Missed our first two videos? Here are some links to them (and a little more info, too):

Stay tuned for more info as I have it!

CIL2010: Transforming Publishing & Purchasing

Speaker – Stephen Abram

Do you need containers for information? It’s a real question…

What does Open mean?

– there’s line-ups in front of a movie theater? Because they’re engaged
– why do you read? entertainment, relaxation, be successful, learn info, etc
– open source, open infrastructure, open bar, open standards, etc…

Does Open require a container? It shouldn’t

What does Social change?

Think about it.

We all work in social institutions, we work in a transaction-based organization. Counting transactions, clicks, etc – we don’t actually know what they did.

Suddenly, the software and the activity aligns.

How does your library deal with visual material? For visual learners?

Ex – do you want your surgeon to have reviewed videos of successful operations, or do you want them saying “don’t worry – I read an article” ??

What’s driving the need for Open?
– user expectation
– architecture
– the cloud
– APIs
– social media
– experience trends
– personalization

The API cloud … lots of API possibilities…

“You shouldn’t have to dust something that people want…”

What about Apps?
plugins, itunes, etc. first app is usually facebook – for connecting with actual people.

What’s your experience look like?

University experience – what’s it look like? We used to shove people in carrels now we create more meeting and interaction spaces.

Old Containers –
– these are not going away!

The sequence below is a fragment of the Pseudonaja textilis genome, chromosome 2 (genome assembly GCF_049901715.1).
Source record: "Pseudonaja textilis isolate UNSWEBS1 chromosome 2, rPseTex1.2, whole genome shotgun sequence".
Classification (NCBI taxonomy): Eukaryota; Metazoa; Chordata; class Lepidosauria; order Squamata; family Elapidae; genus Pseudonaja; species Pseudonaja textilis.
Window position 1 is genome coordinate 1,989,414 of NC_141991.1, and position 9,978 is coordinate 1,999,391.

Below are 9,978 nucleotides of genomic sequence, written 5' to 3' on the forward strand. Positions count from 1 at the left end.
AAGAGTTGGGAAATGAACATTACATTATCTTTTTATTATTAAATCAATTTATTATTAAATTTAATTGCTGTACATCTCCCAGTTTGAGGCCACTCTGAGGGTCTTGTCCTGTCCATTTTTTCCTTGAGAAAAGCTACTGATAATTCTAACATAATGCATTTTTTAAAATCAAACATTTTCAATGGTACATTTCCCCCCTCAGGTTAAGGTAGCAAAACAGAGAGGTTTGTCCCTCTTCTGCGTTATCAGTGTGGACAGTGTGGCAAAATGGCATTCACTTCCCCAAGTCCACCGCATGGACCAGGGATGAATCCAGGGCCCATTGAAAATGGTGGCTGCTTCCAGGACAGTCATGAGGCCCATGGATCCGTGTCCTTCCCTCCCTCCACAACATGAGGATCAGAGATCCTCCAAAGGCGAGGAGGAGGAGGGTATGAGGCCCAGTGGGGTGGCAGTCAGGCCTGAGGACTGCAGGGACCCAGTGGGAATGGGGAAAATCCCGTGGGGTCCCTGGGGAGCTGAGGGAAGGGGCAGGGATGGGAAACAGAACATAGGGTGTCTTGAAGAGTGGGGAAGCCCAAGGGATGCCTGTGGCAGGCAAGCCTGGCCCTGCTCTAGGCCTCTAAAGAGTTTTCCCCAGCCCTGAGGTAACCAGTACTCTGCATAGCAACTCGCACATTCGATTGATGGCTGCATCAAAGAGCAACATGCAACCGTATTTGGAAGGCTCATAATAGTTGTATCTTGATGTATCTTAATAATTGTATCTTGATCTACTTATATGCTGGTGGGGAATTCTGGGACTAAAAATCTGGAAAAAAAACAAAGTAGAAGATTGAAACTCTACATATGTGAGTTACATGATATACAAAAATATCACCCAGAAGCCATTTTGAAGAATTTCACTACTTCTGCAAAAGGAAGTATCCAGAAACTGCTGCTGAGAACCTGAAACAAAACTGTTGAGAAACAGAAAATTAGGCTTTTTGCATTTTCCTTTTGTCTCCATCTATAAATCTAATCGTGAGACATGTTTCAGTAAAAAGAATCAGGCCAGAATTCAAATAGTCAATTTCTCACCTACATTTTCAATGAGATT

– but they are always physical
– physical formats are losing market and mind share
– especially in the discovery and learning space

Traditional experiences:
– school, continuing education – how is it changing?
– open library hours – in the academic world, there’s a second peak between 10pm and 2am – anyone staff for that? Similar to a public library and people getting home from work and school …

New Containers:
– mostly virtual
– ecourses, lessons, websites, portals, sessions, events, digital photo albums, etc
– how do these objects fit into a positive transformational experience?
– we shouldn’t be measuring only transactional clicks.

Measure did the user find what they wanted, and did they enjoy the experience?

types of containers, revised: paragraphs, chapters, clips, graphics, pictures, etc.

Container success – focus not he end user in context. Where are they? In the shower? Driving? Sitting at a desk? Etc.

Content is not enough

focus on the results of the experience

support readers, not authors. learners, not teachers. collectors, not collections. etc.

design for use, not clicks.

Try writing a game that has only three clicks. They engage because there is something happening that engages them every step of the way. The get a coin, get a clue, find a monster, etc.

design for transformations, not transactions.

design for learning styles.

techflash.com e-book universe graphic…